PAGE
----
There is an interesting article in The Independent concerning the impact on police professionals of dealing with cases of child abuse.
Senior officers describe the highly stressful nature of unavoidably
distressing work. They point to the risk of burnout and the need for support
and counselling for employees.
They are absolutely right. Child protection work takes its toll
on the people who do it. Careful thought needs to be given to how they can be
appropriately supported and sympathetically managed. Resources need to be
available to support employees who are under great pressure or who are traumatised
by their contact with abuse and abusers.
The saddest thing, I think, is that you seldom hear similar
thoughts being expressed about local authority social workers. They are equally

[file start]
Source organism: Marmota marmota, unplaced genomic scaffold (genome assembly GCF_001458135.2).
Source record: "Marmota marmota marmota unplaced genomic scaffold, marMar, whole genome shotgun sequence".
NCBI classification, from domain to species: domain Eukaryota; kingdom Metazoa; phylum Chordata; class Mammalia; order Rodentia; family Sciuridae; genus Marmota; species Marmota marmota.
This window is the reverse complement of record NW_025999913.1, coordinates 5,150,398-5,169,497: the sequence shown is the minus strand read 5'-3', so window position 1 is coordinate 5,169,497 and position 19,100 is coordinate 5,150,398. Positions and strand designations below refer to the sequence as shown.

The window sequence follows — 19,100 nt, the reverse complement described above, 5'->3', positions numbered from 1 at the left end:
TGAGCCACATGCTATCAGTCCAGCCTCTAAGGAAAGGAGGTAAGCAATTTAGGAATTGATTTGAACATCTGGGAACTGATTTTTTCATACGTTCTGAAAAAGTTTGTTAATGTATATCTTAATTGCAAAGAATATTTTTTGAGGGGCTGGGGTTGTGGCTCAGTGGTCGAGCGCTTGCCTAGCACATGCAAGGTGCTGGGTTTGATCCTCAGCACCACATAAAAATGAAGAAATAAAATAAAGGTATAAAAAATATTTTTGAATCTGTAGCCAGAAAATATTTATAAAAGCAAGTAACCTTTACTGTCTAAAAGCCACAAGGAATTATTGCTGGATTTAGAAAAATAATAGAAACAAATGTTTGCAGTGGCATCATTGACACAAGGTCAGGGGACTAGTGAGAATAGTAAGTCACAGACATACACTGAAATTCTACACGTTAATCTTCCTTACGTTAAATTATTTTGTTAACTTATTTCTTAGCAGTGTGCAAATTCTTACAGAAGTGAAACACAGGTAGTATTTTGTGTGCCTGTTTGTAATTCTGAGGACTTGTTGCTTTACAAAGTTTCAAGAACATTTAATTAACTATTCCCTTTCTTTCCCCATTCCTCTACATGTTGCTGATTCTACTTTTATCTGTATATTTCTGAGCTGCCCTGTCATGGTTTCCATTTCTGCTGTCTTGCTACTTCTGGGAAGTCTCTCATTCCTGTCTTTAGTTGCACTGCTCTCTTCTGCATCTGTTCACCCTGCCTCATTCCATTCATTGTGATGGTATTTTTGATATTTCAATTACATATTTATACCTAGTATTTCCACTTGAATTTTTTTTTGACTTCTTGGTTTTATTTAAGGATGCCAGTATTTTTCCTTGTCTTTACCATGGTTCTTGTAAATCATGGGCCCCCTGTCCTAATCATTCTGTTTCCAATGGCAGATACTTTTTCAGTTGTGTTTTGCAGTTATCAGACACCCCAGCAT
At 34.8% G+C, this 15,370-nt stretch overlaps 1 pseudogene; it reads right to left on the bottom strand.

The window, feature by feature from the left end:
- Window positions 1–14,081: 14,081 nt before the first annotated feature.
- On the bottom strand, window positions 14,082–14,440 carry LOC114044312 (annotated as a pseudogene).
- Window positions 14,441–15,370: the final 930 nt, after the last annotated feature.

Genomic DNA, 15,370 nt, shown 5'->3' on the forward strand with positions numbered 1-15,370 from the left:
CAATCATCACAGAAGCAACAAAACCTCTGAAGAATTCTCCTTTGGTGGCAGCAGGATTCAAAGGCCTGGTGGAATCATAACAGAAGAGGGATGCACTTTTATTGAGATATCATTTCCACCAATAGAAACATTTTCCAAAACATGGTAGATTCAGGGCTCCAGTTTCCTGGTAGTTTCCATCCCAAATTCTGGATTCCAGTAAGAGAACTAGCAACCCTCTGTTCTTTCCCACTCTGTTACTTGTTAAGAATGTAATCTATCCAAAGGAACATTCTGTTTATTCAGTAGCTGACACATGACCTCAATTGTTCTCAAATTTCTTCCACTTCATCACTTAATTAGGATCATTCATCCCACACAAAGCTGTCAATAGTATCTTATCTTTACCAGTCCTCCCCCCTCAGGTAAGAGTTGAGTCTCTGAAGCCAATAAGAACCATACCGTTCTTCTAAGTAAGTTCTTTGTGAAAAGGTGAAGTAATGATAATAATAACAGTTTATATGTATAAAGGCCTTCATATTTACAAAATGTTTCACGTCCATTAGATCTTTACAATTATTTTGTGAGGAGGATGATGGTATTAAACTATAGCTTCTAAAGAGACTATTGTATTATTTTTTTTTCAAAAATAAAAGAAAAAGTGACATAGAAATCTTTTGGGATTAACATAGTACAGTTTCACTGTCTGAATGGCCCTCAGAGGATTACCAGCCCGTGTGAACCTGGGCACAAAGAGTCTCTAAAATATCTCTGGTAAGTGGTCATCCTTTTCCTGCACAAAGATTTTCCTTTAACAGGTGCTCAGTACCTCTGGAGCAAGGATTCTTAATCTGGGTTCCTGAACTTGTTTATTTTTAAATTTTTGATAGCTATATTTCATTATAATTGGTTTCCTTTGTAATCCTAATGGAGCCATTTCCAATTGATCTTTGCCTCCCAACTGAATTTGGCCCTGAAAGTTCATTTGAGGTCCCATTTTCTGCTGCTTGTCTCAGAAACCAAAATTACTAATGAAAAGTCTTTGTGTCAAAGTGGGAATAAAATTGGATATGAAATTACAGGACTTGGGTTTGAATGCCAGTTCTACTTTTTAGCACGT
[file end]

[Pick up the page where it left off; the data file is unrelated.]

involved in dealing with distressing situations on a daily basis. They often
have longer-term and closer involvement with the victims of abuse, children and
young people, than do police officers.
There needs to be much clearer thinking about how we support
all the professionals and practitioners who have to confront child abuse and
neglect in their working lives. And there is a need to mobilise resources, such
as counselling and therapy, which should be available to all workers, whatever their
agencies, who need them.